14: The Anomalies

Now we have a base line for how our cell and its internal energy behave, we need to take some measurements …

… and if we are going to unravel this mystery …

… if we are going to prove that a population free from Darwinian competition and evolution is simply impossible … then there are four things we must do:

  1. We have already been alerted to the realization that we must pay close attention to the first of three anomalies: the distinction in internal energy between mechanical and nonmechanical chemical energy.
  2. We must, however, note the source of a second anomaly. It deserves our equally close attention. We have already observed it in meeting (A) the population fluxes of mechanical and nonmechanical chemical energy of M and P; and (B) their respective average individual values of and ; along with (C) the realization from the Helmholtz decomposition theorem that the latter two values—i.e. the population's average individual mass and energy fluxes, and —are unique to every population. Therefore, the values over the generation, which are the averages of all the averages over the period, are m̅’ and p̅’, and are also unique per each population. Those generational average values—which are always symbolized with the terminal “’”—are two of the three values that we shall prove define each population.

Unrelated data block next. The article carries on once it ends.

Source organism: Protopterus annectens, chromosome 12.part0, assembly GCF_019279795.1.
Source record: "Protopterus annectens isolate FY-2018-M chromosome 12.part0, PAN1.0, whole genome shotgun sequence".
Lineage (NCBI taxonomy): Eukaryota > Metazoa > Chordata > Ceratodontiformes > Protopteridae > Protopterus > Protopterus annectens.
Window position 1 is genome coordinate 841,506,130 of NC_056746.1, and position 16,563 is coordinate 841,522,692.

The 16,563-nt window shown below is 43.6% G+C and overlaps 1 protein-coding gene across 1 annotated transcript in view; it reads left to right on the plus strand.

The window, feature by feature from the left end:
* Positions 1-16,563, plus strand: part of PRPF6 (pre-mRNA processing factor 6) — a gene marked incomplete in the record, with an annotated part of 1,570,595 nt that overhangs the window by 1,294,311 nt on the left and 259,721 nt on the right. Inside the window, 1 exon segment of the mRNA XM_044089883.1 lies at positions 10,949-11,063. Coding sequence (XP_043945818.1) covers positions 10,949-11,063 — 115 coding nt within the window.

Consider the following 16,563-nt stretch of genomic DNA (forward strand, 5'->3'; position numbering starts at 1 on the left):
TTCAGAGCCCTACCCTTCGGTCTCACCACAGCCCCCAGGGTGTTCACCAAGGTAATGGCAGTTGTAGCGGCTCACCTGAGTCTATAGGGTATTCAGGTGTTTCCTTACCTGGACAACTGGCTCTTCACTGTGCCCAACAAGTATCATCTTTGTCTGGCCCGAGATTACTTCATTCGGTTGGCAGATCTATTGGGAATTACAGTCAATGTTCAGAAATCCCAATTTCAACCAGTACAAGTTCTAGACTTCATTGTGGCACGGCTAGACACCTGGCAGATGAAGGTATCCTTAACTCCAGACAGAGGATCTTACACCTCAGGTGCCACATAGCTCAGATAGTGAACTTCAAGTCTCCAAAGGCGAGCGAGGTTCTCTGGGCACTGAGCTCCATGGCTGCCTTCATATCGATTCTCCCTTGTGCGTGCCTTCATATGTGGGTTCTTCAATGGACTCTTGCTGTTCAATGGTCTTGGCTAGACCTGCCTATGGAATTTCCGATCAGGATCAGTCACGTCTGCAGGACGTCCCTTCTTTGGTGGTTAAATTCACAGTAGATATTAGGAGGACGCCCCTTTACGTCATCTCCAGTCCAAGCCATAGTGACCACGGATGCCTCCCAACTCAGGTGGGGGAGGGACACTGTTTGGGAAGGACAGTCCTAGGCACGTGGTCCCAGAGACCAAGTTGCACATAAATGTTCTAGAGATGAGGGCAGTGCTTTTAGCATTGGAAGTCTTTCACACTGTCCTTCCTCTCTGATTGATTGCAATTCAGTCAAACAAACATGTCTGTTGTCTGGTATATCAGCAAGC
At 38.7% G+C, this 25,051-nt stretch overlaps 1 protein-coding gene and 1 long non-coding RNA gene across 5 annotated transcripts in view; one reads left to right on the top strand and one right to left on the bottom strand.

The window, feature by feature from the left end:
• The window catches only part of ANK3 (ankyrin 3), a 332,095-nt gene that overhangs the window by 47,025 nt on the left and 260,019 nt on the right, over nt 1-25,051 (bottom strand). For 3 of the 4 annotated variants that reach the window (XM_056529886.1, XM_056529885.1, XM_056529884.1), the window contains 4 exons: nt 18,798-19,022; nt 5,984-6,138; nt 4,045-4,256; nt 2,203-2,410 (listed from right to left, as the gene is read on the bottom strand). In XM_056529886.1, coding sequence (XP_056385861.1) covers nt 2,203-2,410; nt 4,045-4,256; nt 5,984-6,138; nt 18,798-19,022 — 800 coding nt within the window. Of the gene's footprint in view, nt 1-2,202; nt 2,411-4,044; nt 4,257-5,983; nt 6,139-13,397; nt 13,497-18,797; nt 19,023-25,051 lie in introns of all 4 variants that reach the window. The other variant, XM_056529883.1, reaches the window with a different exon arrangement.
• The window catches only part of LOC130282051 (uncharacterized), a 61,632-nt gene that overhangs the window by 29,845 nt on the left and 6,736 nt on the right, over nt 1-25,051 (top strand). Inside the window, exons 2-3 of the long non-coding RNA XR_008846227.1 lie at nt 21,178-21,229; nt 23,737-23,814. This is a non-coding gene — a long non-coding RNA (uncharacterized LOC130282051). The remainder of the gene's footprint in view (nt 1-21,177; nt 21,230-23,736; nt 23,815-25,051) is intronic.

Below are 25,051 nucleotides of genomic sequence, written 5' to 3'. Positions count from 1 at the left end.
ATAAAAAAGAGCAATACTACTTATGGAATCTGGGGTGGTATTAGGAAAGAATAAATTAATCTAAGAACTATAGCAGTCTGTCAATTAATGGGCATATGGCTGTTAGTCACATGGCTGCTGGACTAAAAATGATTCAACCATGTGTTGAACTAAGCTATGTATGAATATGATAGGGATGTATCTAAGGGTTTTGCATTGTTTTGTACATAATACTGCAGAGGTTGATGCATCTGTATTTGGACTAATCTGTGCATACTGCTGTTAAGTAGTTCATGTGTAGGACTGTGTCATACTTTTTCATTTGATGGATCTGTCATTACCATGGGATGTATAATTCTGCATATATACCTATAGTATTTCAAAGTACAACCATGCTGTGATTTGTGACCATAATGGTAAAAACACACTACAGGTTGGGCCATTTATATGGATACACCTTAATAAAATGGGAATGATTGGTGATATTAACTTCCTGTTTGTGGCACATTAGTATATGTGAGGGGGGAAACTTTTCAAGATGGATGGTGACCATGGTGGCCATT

3. We should ready ourselves to follow up on a third anomaly we shall meet shortly concerning the different ways to measure the generation time.
  4. We must borrow an idea from Sir Isaac Newton (who better?!) that helps us to navigate the above three anomalies (i.e. including the one we have yet to meet).

We must now understand clearly that biological populations depend upon both sums and distributions. They depend upon both totals and averages. There are: (1) the things they must all do; and (2) the things they must each do. It is that juxtaposition that creates the anomalies in (1) and (2) above that intersect with each other.

As for (4) above, we can express the idea of Newton's that we are going to use very simply.

We return to planetary motion, the source of and explanation for all energy, including biological internal energy. This must cross boundaries. It must do so as work and as heat. It must enter populations; maintain them; and then leave. Microscopic and macroscopic objects are both subject to the energy and its laws. Those laws are the way to unravel this mystery of evolution.